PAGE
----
The Monday-night crowd at the comedy club, which is tucked behind a Burger King in the back of Piccadilly Square shopping center, was almost as sparse as whiskers on a cue ball. But the two gave it what-for. Highlights included Timothy's saucy ass-shake and a racy glimpse or two of the package in Christopher's jockstrap. Christopher was clearly the more experienced stripper, but the more rough-hewn Timothy got the nod.
Then it was "Thanks, guys" from Jeanis, but no prize money tonight from the club that often packs audiences in for B-list comedians like Artie Fletcher and Al Romero.
"They knew the rules," Jeanis told the surprised 'Pipe, without making eye contact. He pointed to the sign-up sheet, which clearly indicated that, unless at least four dancers showed up, there would be no $100 prize. The dancers were also required to bring four guests each, though Jeanis said he'd have been willing to waive that rule. Timothy had noticed the stipulations but didn't much care. Christopher hadn't looked before he signed.
Nobody from Playgirl, which is published by Crescent Publishing in New York, returned Tailpipe's calls.
"I should get a complimentary fucking blowjob," Christopher fumed.
Footnote: After repeated queries by Tailpipe, the club dug into its petty-cash drawer and gave Timothy his prize.
The Egg and Jeff
File this under "Information that you may not need or even want but that the 'Pipe is providing for the edification of the public."
Jeffrey Epstein, the 53-year-old billionaire who was arrested last month for soliciting prostitutes in his Palm Beach mansion, was an absolute turnoff for one of his alleged teenaged sex partners.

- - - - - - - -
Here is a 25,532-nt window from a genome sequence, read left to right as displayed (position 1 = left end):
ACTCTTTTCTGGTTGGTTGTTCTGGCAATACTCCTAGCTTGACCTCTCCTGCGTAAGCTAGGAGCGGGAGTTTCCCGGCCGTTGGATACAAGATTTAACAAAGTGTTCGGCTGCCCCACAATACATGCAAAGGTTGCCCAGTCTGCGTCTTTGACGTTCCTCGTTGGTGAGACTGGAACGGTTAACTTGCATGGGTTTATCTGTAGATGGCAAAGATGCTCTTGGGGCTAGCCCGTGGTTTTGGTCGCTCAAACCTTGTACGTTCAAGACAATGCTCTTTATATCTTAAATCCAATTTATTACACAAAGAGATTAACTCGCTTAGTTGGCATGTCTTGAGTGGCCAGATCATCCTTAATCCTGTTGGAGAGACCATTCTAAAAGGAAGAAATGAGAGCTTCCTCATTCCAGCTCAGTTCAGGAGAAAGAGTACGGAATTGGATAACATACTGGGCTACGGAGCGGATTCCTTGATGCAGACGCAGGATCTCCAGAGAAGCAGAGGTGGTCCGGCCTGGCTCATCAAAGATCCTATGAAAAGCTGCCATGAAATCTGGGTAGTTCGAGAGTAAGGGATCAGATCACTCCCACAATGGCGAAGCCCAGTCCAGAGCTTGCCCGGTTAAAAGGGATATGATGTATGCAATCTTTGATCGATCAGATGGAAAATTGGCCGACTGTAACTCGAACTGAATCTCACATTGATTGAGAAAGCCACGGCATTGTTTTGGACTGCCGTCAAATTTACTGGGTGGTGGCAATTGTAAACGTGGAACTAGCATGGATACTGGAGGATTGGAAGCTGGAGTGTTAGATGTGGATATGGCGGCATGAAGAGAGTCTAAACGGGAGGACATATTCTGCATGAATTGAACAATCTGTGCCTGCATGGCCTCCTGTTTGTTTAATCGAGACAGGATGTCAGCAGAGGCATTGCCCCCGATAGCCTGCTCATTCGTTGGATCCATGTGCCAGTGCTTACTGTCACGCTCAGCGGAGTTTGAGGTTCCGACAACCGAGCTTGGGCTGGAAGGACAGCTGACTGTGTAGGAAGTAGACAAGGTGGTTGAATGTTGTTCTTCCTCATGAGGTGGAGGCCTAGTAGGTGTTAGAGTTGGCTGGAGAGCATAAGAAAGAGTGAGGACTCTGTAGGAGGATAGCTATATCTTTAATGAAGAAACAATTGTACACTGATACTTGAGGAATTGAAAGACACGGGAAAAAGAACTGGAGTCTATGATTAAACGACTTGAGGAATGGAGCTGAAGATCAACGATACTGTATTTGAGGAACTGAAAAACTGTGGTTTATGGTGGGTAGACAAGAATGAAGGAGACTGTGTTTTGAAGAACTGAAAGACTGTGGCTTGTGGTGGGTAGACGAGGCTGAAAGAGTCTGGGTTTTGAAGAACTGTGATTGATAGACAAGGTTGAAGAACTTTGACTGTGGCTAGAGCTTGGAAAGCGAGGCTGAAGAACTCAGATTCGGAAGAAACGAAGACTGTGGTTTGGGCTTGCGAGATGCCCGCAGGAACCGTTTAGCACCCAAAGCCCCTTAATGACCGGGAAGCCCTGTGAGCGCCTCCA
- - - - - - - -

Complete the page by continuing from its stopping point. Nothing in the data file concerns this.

According the Palm Beach Police Department's probable-cause affidavit, the young woman discovered Epstein's member to be, uh, odd-looking. "Deformed," she told the cops, describing her encounter with the money manager who was named one of New York's most eligible bachelors by the New York Post in 2003. "Oval-shaped." Having a hard time picturing this, officers asked her to clarify. "When erect, it was thick toward the bottom but thin and small toward the head portion," she explained. The girl finally described Epstein's manhood as "egg-shaped."
And he's still eligible, girls.
As letters to the editor go, the LED display in the front window of Rita Olwell Travel in Fort Lauderdale couldn't be more direct: "TRASH JOURNALISM STRIKES AGAIN... DON'T SUPPORT THE NEW EXPRESS INQUIRER..." Tailpipe has been called worse, for sure, but it isn't every day that a paper gets ripped in lights on Sunrise Boulevard.
Seems folks at the agency took umbrage at the Express News' July 8 story about Rita Olwell owner Agopijean Jacob Torossian's being charged with two counts of grand theft and criminal use of personal information. Those are, in the words of Torossian's domestic and business partner, Mike Dareing, "bullshit charges," all based on a misunderstanding with American Express.
What really riled Rita Olwell's dander, though, was the way the Express, South Florida's largest gay newspaper, used some of the agency's former employees as sources.
Paul Stalbaum, who in the article was identified as a former sales agent and a sometimes writer for the Express-owned 411 Magazine, said he left Rita Olwell because of "questionable ethics" at the agency. Dareing contends that Stalbaum was fired. He also would have liked the story to mention that Stalbaum now promotes a cruise for "bears" (loosely defined, gay men with stockier bodies and an aversion to razors) similar to the one Rita Olwell still runs, Bear Voyage, that Stalbaum started.
Reached by Tailpipe, Stalbaum contends that the cruises aren't competitors and, without providing details, reasserted that he left because he didn't like the way the business was run.
"How do I say this?" he asked. "I needed to protect myself and my clients."
Criminal trials have a way of dulling any axes that need grinding. In the meantime, the scrolling sign reminds passersby, "BEAR VOYAGE IS UP TO NEARLY 500 BEARS!" That's voyage as in bon voyage.
Bear voyage, kids.
As told to Edmund Newton